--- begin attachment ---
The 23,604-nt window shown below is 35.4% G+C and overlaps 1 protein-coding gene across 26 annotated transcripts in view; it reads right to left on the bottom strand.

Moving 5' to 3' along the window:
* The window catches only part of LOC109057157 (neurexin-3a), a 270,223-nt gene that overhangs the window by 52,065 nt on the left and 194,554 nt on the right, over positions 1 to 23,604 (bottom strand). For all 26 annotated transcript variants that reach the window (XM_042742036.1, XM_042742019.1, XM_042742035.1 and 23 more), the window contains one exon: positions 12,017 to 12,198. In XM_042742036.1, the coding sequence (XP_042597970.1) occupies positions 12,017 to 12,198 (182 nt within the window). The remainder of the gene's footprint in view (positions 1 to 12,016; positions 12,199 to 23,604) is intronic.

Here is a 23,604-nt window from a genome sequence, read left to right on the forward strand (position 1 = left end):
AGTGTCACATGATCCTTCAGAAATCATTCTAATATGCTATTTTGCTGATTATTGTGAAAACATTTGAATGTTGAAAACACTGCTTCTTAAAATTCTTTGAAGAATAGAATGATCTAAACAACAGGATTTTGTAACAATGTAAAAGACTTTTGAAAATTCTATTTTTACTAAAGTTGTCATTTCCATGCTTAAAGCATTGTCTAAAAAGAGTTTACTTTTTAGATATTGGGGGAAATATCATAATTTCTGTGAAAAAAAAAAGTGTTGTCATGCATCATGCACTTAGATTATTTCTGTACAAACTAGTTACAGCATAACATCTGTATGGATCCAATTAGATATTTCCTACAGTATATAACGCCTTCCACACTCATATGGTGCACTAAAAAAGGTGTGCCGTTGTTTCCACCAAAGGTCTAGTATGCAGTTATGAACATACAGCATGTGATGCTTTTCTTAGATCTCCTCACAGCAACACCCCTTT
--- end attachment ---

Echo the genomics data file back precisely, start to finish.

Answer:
The 23,604-nt window shown below is 35.4% G+C and overlaps 1 protein-coding gene across 26 annotated transcripts in view; it reads right to left on the bottom strand.

Moving 5' to 3' along the window:
* The window catches only part of LOC109057157 (neurexin-3a), a 270,223-nt gene that overhangs the window by 52,065 nt on the left and 194,554 nt on the right, over positions 1 to 23,604 (bottom strand). For all 26 annotated transcript variants that reach the window (XM_042742036.1, XM_042742019.1, XM_042742035.1 and 23 more), the window contains one exon: positions 12,017 to 12,198. In XM_042742036.1, the coding sequence (XP_042597970.1) occupies positions 12,017 to 12,198 (182 nt within the window). The remainder of the gene's footprint in view (positions 1 to 12,016; positions 12,199 to 23,604) is intronic.

Here is a 23,604-nt window from a genome sequence, read left to right on the forward strand (position 1 = left end):
AGTGTCACATGATCCTTCAGAAATCATTCTAATATGCTATTTTGCTGATTATTGTGAAAACATTTGAATGTTGAAAACACTGCTTCTTAAAATTCTTTGAAGAATAGAATGATCTAAACAACAGGATTTTGTAACAATGTAAAAGACTTTTGAAAATTCTATTTTTACTAAAGTTGTCATTTCCATGCTTAAAGCATTGTCTAAAAAGAGTTTACTTTTTAGATATTGGGGGAAATATCATAATTTCTGTGAAAAAAAAAAGTGTTGTCATGCATCATGCACTTAGATTATTTCTGTACAAACTAGTTACAGCATAACATCTGTATGGATCCAATTAGATATTTCCTACAGTATATAACGCCTTCCACACTCATATGGTGCACTAAAAAAGGTGTGCCGTTGTTTCCACCAAAGGTCTAGTATGCAGTTATGAACATACAGCATGTGATGCTTTTCTTAGATCTCCTCACAGCAACACCCCTTT